Oct 20, 2023 - News

Exclusive: Salt Lake County cities paid millions to resolve police misconduct lawsuits

Amount Salt Lake County cities paid in police settlements and jury awards
Data: Cottonwood Heights, Draper, Murray, Salt Lake City, Sandy, South Jordan, West Jordan, West Valley City and Census Bureau; Table: Axios Visuals

Eight cities in Salt Lake County collectively spent about $13.2 million in civil rights settlements and jury awards to resolve complaints made against their police departments between 2012 and 2022, an Axios analysis shows.

State of play: Axios Salt Lake City partnered with the Utah Investigative Journalism Project to gather years of settlement documents and legal fees through numerous public records requests.

  • We obtained data from some of the largest cities in the county: Salt Lake City, West Valley City, West Jordan, South Jordan, Cottonwood Heights, Draper, Murray and Sandy.

Why it matters: The burden ultimately falls to taxpayers. Even when police departments are insured for legal claims, the settlements collectively ratchet up insurance costs.

Our analysis of the data found the following:

  • Between 2012 and 2022, Salt Lake City spent nearly $4.4 million in payouts; Cottonwood Heights paid $4.1 million; and West Valley City paid $3 million.
  • Meanwhile, the cities collectively spent at least another $5.3 million in attorney fees to defend against civil rights cases, some of which are ongoing.
  • Of more than 60 settlements we reviewed, the vast majority involved payments of less than $100,000.
  • Three plaintiffs received more than $1 million.

Of note: Data for this report took almost six months to collect and was not consistently documented across departments.

  • Unified Police, the largest law enforcement agency in the county, took nearly four months to provide records — and when it did, civil rights case payments were lumped together with other settlements, making it difficult to parse out what it paid to settle civil rights cases.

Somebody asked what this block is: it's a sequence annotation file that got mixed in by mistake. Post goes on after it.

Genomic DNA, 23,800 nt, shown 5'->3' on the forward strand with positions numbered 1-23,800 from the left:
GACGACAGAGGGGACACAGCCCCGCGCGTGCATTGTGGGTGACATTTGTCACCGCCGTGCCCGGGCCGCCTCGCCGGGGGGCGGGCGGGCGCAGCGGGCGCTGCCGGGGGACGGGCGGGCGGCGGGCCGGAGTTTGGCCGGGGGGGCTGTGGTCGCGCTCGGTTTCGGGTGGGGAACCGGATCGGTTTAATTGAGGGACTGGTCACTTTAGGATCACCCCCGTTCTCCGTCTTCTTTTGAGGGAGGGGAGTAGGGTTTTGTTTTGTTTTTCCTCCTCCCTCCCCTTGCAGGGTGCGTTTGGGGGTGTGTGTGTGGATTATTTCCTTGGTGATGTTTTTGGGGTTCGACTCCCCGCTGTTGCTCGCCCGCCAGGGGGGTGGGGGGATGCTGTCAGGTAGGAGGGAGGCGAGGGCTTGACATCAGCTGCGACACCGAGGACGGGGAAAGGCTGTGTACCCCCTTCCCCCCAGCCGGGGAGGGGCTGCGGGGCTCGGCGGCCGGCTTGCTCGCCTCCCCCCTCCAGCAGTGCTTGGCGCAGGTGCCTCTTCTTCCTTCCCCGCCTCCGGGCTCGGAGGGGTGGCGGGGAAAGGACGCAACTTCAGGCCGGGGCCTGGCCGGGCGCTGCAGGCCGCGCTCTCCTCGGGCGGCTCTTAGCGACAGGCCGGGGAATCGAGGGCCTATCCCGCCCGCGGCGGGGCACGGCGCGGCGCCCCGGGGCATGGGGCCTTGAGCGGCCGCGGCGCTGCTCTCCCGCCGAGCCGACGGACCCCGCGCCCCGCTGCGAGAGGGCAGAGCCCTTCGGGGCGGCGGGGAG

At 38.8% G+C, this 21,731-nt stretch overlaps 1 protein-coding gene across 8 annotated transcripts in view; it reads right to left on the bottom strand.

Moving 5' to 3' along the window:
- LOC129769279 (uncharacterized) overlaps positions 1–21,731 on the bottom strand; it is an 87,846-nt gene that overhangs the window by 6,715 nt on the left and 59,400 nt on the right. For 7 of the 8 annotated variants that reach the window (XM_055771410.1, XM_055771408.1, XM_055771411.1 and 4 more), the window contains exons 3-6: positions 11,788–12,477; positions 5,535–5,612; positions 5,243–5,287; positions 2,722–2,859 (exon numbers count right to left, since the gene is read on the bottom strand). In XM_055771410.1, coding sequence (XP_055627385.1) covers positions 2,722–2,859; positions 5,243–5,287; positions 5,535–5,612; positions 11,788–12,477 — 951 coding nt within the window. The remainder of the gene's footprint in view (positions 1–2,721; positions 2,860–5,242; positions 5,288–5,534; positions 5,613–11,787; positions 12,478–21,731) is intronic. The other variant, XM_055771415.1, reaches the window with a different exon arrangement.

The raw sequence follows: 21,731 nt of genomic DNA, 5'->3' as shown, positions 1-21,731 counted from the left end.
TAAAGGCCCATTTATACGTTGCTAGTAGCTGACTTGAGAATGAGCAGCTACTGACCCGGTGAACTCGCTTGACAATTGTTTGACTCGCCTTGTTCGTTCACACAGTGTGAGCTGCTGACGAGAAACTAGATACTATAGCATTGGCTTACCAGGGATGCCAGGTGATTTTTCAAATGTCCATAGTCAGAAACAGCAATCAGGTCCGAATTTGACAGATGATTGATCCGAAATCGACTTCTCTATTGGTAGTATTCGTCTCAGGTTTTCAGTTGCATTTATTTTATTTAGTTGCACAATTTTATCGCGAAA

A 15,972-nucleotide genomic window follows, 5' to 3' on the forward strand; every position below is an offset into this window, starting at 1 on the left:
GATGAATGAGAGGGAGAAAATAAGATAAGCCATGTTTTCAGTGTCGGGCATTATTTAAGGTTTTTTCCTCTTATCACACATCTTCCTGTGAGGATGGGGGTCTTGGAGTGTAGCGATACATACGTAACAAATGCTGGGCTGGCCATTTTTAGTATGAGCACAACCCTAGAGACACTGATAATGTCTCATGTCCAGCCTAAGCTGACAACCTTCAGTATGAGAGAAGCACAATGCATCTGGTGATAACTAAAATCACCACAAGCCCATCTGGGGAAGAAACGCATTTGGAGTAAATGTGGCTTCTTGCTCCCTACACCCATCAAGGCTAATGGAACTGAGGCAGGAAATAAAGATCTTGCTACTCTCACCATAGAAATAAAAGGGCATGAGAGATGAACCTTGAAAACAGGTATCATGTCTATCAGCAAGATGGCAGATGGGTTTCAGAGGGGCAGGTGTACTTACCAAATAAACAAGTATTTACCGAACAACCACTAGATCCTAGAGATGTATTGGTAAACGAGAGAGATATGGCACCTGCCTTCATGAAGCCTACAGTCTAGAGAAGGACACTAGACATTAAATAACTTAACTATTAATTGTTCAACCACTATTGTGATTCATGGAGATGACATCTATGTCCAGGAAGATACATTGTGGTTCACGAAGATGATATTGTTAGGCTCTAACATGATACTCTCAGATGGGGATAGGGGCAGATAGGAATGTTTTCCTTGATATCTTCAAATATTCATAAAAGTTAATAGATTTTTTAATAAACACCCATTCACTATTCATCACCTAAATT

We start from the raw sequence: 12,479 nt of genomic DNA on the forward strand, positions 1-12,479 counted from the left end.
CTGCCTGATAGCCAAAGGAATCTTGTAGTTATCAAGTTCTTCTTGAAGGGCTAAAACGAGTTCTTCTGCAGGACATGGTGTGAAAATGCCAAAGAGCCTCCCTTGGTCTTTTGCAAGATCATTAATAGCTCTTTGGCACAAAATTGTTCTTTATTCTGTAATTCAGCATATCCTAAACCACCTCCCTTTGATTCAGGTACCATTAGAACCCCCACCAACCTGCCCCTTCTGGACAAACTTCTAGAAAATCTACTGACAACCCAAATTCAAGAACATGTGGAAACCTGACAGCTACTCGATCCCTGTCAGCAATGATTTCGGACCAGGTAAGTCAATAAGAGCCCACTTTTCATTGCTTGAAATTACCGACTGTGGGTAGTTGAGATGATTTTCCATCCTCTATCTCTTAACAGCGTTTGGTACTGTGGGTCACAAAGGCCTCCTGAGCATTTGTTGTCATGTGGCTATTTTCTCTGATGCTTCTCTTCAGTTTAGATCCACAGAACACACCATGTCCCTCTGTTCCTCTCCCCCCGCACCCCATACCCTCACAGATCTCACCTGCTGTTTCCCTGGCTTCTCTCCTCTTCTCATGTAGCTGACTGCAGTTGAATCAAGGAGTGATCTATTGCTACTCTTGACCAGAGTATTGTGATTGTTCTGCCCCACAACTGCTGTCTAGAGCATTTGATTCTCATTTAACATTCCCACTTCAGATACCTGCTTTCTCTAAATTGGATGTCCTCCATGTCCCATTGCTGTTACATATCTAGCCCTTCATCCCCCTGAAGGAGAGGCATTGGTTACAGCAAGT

The big picture: Police settlements have risen nationwide since the 2020 protests over the death of George Floyd, CBS reported last month. However, misconduct settlements have been a multi-million dollar issue for police departments for years.

  • A 2022 Washington Post investigation found the country's 25 largest departments racked up more than $1 billion in settlements during the previous decade.
  • Philadelphia, the fourth-largest police department in the U.S., paid nearly $21 million last fiscal year to settle police misconduct claims.

Yes, but: It's difficult to judge the severity of abuses within a police department through settlements alone, Joanna Schwartz, a UCLA law professor who researches police misconduct litigation, told Axios.

  • Settlements are not necessarily an acknowledgment of wrongdoing or guilt and are often driven by a desire to avoid expensive litigation.
  • Plaintiffs may require robust resources to mount a successful case, thanks to the high legal bar to sue police.
  • Qualified immunity — a legal doctrine that protects government employees from lawsuits unless they violate a clearly established constitutional right — blocks many complaints, said John Mejia, legal director of the ACLU of Utah.

Between the lines: Most law enforcement agencies across the country don't gather and analyze information about lawsuits brought against them, or assess what lessons they can learn from settlements and judgments, Schwartz said.

  • "Our settlement numbers are typically quite low, given the size of our agency," the Salt Lake City Police Department said in a written statement.
  • The other municipalities we reached out to did not respond to our requests for comment or declined to comment.

Details: Even when a settlement is reached, officers and police departments are rarely on the hook, Schwartz said.

  • "In most jurisdictions, there's never any danger that the police department's budget is going to be affected at all," she said.

The bottom line: While lawsuits are often the only recourse a victim of police misconduct has, criminal justice experts say they generally don't influence police behavior, CBS reported.

  • Many settlements involve officers who have been repeatedly accused of misconduct, the Post investigation found.

What we're watching: Insurers could begin taking more aggressive action when a department shows a pattern of preventable payouts.

  • "Insurers actually can have a greater incentive and more leverage than local governments to demand that police officers and departments change their conduct, because they don't have any of the political considerations that a city council would," Schwartz said. "They have just pure financial interests in reducing claims."

The Utah Investigative Journalism Project's Eric S. Peterson contributed to this report.

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